As I mentioned in my recent article on Nevsun Resources (NSU), I really like to see mining stocks in with market capitalizations between $1 and $2 billion. To me, that is the sweet spot where companies have proven themselves to a certain degree -- often through both sustaining operations and their ability to attract capital to drive share price up -- but still have great room for appreciation, either by entering or continuing mining operations or via a takeover by a larger company that could yield great returns to shareholders.
And one company that I feel is on the verge of entering this sweet spot is McEwen Mining (MUX). Here's the story:
Right now the company has a market capitalization of just over $800 million, so it is within striking distance of crossing the $1 billion mark.
The company has six mines for which it has NI 43-101 measured gold resources. The total measured amount of these six mines is 1.684 million ounces of gold. There's also 36 million ounces of measured silver resources. These are just the measured numbers from the NI 43-101 reports, which are narrower than the indicated and inferred measurements. But even if a fraction of these resources can be obtained at current market prices (let alone the price increases that are quite likely), the company's chances for outstanding profitability seem very possible. Its mine in San Jose, Argentina, has an especially noteworthy ore of 8.1 grams per ton, which should help to reduce the overall cost per ounce of its larger mines with an ore yielding about 1 gram of gold per ton.
The balance sheet looks solid, with no debt and a current ratio near 10. The company burned just over $40 million in the first nine months of 2011, and has more than 61 million in current assets as of its Q3 2011, financial statement. The company's strategy of financing additional development through early profits and of reaching four consecutive quarters of positive earnings by 2015 (as noted in its investor presentation) seems well within reach.
McEwen Mining is of course the company that has resulted from the merger of Minera Andes and US Gold. The merger gives the company access to mines in Mexico, Argentina, and the United States, and so there is a fair amount of jurisdictional diversification. As the global sovereign debt crisis grows and the risk of nationalization of gold mines grows as well, jurisdictional diversification will be of greater importance.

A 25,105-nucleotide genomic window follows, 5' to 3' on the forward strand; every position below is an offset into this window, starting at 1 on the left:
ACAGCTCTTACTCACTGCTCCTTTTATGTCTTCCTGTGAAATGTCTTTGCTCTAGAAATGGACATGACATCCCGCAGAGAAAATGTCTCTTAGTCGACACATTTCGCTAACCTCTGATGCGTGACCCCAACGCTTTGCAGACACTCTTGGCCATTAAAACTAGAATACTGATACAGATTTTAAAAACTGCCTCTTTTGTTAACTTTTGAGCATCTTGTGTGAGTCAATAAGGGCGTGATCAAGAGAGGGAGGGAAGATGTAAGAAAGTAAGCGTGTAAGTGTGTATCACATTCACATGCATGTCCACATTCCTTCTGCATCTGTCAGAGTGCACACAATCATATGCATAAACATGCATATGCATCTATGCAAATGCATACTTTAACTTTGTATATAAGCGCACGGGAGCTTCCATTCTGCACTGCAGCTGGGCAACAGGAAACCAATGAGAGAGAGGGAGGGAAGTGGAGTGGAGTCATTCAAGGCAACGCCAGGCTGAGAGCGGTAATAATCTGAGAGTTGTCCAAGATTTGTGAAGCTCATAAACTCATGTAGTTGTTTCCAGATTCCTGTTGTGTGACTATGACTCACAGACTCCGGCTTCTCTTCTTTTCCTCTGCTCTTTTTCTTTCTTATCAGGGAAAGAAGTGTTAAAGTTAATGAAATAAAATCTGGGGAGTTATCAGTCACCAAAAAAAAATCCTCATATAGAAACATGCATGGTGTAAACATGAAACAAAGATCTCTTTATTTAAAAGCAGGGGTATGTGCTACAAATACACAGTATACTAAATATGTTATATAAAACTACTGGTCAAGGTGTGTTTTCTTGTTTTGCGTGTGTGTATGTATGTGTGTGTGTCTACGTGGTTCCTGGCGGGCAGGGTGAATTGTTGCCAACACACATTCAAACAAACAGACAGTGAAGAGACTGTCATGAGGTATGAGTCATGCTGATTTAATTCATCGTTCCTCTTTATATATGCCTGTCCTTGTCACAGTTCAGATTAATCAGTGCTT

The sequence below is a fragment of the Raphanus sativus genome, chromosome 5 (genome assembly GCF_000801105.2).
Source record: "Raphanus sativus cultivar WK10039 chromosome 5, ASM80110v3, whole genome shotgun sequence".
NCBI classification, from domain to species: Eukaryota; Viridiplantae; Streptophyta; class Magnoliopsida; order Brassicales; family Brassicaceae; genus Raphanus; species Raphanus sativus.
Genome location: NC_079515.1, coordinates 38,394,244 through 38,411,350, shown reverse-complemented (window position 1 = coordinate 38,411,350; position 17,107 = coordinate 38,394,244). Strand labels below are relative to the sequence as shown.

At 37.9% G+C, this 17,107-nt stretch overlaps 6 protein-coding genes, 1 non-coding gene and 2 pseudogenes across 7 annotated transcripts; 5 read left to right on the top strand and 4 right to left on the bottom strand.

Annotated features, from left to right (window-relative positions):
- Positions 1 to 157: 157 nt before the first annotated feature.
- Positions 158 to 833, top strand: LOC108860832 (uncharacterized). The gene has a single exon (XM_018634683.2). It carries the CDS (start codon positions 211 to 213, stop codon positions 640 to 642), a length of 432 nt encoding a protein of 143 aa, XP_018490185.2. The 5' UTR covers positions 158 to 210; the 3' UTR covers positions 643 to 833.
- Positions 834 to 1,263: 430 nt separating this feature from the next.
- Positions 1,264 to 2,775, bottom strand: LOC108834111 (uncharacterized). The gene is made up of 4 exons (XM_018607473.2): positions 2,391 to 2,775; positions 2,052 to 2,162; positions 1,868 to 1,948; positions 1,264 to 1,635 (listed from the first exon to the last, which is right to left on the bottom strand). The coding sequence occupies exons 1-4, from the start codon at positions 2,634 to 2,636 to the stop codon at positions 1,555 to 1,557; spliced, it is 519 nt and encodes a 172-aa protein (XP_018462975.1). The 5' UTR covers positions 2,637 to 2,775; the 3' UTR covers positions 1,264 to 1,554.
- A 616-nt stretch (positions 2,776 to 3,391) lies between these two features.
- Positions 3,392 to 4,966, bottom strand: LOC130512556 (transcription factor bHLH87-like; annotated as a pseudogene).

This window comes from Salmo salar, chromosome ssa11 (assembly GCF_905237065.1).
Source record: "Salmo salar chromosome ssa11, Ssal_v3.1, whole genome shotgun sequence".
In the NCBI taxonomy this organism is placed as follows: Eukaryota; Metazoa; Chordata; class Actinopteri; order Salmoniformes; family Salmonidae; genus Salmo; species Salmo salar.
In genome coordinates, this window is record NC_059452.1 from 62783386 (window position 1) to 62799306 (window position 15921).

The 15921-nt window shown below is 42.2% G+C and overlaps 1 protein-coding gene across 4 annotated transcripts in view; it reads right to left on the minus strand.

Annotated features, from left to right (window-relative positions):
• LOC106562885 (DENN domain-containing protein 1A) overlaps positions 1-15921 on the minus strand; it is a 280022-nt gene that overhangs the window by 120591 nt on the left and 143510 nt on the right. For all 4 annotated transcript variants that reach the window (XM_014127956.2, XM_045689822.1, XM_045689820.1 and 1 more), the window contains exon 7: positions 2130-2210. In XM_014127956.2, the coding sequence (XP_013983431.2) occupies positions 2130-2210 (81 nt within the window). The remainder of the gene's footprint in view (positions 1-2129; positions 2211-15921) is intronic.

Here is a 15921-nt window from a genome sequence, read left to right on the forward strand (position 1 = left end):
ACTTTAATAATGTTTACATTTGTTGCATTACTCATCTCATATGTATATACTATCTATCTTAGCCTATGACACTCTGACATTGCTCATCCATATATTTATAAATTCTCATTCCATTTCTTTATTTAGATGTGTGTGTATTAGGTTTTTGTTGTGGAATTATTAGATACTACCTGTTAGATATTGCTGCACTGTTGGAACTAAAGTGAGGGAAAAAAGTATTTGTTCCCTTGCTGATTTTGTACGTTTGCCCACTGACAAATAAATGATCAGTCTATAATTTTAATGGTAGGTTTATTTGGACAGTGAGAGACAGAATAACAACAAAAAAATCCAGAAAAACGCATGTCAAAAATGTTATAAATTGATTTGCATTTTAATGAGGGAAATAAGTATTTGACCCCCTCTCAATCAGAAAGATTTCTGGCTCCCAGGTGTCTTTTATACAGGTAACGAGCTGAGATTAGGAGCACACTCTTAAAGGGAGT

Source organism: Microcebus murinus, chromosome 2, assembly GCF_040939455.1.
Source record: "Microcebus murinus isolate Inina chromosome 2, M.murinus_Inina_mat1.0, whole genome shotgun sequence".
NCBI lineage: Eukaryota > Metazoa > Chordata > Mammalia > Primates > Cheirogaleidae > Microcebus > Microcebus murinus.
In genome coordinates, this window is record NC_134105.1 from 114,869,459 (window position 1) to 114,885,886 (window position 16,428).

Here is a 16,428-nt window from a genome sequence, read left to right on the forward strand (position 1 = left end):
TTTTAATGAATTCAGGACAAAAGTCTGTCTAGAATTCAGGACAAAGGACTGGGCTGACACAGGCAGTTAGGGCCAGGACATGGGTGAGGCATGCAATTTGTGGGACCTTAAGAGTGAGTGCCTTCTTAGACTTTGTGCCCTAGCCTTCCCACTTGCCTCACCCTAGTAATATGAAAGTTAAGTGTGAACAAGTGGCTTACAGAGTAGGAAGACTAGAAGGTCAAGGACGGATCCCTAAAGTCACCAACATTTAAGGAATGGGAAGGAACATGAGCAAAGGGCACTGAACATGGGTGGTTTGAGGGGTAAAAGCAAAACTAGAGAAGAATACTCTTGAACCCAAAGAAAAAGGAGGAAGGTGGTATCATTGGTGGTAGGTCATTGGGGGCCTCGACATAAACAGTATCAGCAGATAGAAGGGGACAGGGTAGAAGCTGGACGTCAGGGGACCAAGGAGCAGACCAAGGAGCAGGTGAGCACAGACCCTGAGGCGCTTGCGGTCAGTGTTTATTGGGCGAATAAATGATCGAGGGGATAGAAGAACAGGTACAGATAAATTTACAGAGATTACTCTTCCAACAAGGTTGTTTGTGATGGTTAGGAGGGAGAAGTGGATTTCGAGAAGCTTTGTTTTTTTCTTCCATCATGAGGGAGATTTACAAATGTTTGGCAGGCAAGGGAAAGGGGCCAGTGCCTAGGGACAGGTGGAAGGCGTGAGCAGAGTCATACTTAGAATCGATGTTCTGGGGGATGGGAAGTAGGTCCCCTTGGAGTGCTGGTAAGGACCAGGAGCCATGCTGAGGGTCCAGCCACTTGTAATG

Of course, the ultimate reason to invest in McEwen Mining is the name: Rob McEwen. McEwen is the man who built Goldcorp (GG), one of the best majors in the mining industry and one I regard as an essential part of any mining portfolio, one being McEwen Mining as well. This means McEwen has lots of industry contacts and domain expertise that can help build McEwen Mining -- already the company has some projects near mines operated by Goldcorp, thus setting the stage for potential collaboration. More importantly in our current environment, though, is that as traditional investment funds look to enter the gold market, they will gravitate toward names with a proven track record because investing in such names is easier to understand than trying to figure out whether or not the geology of a given mine is a worthwhile investment. And so, McEwen's real "unfair advantage" is the ease with which his company will be able to sell to institutional investors -- doubly so with a NYSE listing, a stock trading above $5, and a market capitalization closing in on the magic $1 billion mark.
As with all my favorite mining stocks, MUX is one to hold until the mining market peaks. Barring some unforseen adverse development with this stock, I'll be looking for signs of a bubble -- rapid appreciation, onset of speculators, media frenzy -- in the sector as a whole as the cue to exit.